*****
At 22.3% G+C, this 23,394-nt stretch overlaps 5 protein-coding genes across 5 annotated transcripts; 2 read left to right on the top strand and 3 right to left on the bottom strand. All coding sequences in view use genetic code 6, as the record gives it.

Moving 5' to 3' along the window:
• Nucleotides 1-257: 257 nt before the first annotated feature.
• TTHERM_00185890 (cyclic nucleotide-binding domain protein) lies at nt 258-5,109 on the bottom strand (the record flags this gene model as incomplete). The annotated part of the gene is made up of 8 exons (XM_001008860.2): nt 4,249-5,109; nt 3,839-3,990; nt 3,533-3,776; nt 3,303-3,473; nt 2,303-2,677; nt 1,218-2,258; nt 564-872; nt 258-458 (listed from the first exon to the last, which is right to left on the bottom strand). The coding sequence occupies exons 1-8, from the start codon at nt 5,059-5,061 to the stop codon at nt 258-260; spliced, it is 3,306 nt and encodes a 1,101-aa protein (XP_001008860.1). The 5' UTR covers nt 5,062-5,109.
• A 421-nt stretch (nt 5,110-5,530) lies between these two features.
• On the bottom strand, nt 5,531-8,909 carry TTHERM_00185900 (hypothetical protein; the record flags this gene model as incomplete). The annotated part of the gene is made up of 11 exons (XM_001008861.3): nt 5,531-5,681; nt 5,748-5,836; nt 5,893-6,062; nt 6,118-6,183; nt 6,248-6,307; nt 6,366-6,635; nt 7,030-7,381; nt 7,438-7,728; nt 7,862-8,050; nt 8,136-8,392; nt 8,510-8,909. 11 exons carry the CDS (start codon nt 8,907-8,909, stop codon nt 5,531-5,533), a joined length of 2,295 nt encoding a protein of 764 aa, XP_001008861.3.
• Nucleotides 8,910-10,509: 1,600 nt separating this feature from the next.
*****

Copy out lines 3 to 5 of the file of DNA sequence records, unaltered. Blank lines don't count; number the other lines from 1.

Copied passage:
• Nucleotides 1-257: 257 nt before the first annotated feature.
• TTHERM_00185890 (cyclic nucleotide-binding domain protein) lies at nt 258-5,109 on the bottom strand (the record flags this gene model as incomplete). The annotated part of the gene is made up of 8 exons (XM_001008860.2): nt 4,249-5,109; nt 3,839-3,990; nt 3,533-3,776; nt 3,303-3,473; nt 2,303-2,677; nt 1,218-2,258; nt 564-872; nt 258-458 (listed from the first exon to the last, which is right to left on the bottom strand). The coding sequence occupies exons 1-8, from the start codon at nt 5,059-5,061 to the stop codon at nt 258-260; spliced, it is 3,306 nt and encodes a 1,101-aa protein (XP_001008860.1). The 5' UTR covers nt 5,062-5,109.
• A 421-nt stretch (nt 5,110-5,530) lies between these two features.